After four days of stalling and releasing partial statements, British Prime Minister David Cameron has admitted to benefitting from the offshore trust of his late father, Ian Cameron. However, the roundabout matter in which Cameron addressed the matter, revealed in the Panama Papers leak, has only served to amplify the criticism directed against him. Cameron appears to have been backed into a corner by the media and forced to admit to the shares, and this does not help his emphasis on “transparency”.
In an interview with ITV News on Thursday (April 7), Cameron announced that he and his wife, Samantha, did indeed have a stake in his father’s Panama-based fund, Blairmore, which they sold before he became prime minister in 2010. He told the television channel, “We owned 5,000 units in Blairmore Investment Trust, which we sold in January 2010. That was worth something like £30,000.”
Asked whether there was a profit made on the sale of the shares, Cameron responded that he had paid income tax on the dividends but the profit was lower than the threshold for capital gains tax. Cameron reassured his interviewer that the profit “was subject to all the UK taxes in all the normal ways”.
Besides the fact that Cameron directly benefitted from a fund that avoided paying UK tax, his inability to be upfront about his finances have generated a frenzied response. The interview was the fifth instalment in a series of partial responses given by Downing Street on the matter.
British media reaction
Cameron’s “confession” dominates today’s headlines in the UK.
An article in The Guardian suggests Cameron’s revelation provides an opportunity to take a “sudden and sobering look at what the Tories might actually stand for.” Despite claims from the Conservative Party that the British people are “all in this together,” the headlines buzzing around the prime minister show that “what remains of the old landed classes has largely blurred into the moneyed elites whose habits have once again been revealed in this week’s news: rich enough to buy property in the most expensive districts of the world’s big cities, and well acquainted with the world of offshore finance.”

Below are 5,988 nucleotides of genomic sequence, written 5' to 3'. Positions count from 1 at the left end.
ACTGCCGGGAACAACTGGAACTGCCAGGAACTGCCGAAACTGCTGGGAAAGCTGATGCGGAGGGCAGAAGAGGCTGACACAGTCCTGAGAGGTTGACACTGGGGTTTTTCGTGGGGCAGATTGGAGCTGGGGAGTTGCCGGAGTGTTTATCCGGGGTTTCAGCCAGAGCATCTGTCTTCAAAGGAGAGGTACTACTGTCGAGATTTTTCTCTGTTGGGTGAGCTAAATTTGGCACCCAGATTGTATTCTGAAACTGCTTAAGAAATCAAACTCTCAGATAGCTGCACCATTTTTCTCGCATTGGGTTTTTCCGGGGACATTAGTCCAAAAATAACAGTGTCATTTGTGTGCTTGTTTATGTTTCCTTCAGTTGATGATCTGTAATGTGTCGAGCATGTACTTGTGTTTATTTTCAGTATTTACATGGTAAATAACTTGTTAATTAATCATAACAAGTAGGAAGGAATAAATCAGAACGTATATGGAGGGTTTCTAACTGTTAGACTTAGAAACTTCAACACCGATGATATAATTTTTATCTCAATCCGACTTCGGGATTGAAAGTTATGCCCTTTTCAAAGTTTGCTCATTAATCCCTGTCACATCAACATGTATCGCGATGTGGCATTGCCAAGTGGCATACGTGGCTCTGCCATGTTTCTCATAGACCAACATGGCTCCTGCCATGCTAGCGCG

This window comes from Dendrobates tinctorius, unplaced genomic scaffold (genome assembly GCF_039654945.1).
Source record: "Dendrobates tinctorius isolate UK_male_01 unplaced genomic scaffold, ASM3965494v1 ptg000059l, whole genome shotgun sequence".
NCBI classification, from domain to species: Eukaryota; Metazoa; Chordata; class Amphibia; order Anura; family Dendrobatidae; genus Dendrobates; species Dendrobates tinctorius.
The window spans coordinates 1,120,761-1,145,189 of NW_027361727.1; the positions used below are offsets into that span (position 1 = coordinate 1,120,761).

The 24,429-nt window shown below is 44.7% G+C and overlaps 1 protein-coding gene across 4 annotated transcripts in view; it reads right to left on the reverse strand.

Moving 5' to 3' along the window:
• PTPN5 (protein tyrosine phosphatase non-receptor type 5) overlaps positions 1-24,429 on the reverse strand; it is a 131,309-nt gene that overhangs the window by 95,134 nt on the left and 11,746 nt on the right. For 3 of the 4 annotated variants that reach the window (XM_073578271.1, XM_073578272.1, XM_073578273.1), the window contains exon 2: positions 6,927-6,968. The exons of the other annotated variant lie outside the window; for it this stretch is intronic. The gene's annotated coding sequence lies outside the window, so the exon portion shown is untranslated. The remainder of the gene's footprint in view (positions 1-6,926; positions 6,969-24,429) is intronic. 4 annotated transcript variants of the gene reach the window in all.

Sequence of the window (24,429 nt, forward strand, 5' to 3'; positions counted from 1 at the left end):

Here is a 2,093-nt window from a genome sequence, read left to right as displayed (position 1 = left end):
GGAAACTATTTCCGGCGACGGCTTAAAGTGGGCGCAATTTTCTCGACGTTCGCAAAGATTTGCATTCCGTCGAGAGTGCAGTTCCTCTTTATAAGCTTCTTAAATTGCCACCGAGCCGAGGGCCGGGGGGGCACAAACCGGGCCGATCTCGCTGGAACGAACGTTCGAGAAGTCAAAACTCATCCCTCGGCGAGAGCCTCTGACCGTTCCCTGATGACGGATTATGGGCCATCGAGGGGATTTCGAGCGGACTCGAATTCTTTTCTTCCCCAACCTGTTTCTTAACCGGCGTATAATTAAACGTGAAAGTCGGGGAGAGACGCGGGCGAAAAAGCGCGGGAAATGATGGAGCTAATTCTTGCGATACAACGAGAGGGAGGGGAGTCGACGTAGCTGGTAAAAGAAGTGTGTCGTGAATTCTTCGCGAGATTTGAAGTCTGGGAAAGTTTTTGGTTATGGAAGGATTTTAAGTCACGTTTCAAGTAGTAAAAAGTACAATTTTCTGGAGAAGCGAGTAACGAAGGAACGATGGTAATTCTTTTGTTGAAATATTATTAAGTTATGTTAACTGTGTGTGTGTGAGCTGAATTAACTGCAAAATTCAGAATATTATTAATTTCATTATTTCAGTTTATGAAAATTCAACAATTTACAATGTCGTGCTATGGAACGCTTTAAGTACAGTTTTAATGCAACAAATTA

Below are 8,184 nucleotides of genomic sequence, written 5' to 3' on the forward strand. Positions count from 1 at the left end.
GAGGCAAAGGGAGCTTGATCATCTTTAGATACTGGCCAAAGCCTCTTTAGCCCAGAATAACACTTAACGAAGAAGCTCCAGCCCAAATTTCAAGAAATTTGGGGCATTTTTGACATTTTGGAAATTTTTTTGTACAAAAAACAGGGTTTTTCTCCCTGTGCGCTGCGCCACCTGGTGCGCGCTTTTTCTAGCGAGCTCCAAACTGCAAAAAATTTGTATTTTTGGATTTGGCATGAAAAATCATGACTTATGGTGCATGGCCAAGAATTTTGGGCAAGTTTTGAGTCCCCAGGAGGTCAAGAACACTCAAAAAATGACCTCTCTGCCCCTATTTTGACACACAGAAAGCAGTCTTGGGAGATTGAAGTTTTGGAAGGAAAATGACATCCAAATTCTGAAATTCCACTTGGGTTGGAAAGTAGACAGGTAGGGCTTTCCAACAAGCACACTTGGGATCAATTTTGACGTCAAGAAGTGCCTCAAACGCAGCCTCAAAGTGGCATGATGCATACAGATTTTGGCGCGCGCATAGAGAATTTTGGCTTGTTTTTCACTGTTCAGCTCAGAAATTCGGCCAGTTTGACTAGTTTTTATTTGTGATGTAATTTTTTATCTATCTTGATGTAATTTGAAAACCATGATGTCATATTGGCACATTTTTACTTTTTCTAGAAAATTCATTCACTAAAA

The article also suggests that the Panama Papers fallout could negatively affect the Conservatives’ candidate for London mayor, Zac Goldsmith. Goldsmith owns two valuable houses acquired through companies registered in the Cayman Islands, and his family wealth has long been held in a Swiss-based trust.
Calls for resignation
The most hostile response to the “confessions” comes from the opposition, some of whom have demanded Cameron resign. Calling it a “matter of transparency” John Mann, a Labour MP, has said that Cameron should resign over his failure to declare his shares since 2001.
The deputy leader of the Labour party, Tom Watson, has also responded to Cameron’s interview, calling it an “extraordinary admission” that has taken “six years to come to light”:
“After days of repeatedly avoiding the issue, this is an extraordinary admission from the prime minister. David Cameron, who described the use of complex tax avoidance schemes as “morally wrong”, has been forced to admit that he held shares in a fund now linked to tax avoidance. Far from being the end of the matter, the questions keep coming. Did the prime minister know that this fund was linked to tax avoidance? If so, when, and if not, why not?” he said.
“Astounding levels of hypocrisy”
In response to the revelations, the leader of the Welsh party, Plaid Cymru, has released a statement suggesting Cameron should report himself to the parliamentary standards committee, saying that: “This revelation from the prime minister shows astounding levels of hypocrisy. He publicly spoke out about tax havens and tax avoidance, while privately knowing that only a few years ago he had benefitted from an offshore company himself. This raises serious questions about his integrity…”
The statement also calls for the leader of the Tories in Wales to respond to the issue demanding that he condemn Cameron’s actions and publicly distance himself from him.
The end is yet to come
The revelation in no way draws a line in the sand to signal the end of a personal crisis for Cameron. The fact that he benefitted from funds stored in offshore tax havens is likely to stretch a government that has already faced an embarrassing climb down on cuts to disability allowance and is currently in the middle of a crisis to save Port Talbot and the UK steel industry. The Conservative Party is also tearing itself apart over the Brexit issue. Given this political climate, the fallout from Cameron’s confession is far from over.
Social media also had its say
It is not just politicians and the media who have expressed their disappointment in Cameron. Hours after it was revealed that he had benefitted from offshore investments, the hashtag #CurseDavidCameron was trending on Twitter. The tweets castigated the prime minister by wishing him ‘British’ ills such as losing the television remote and losing his biscuits in his tea.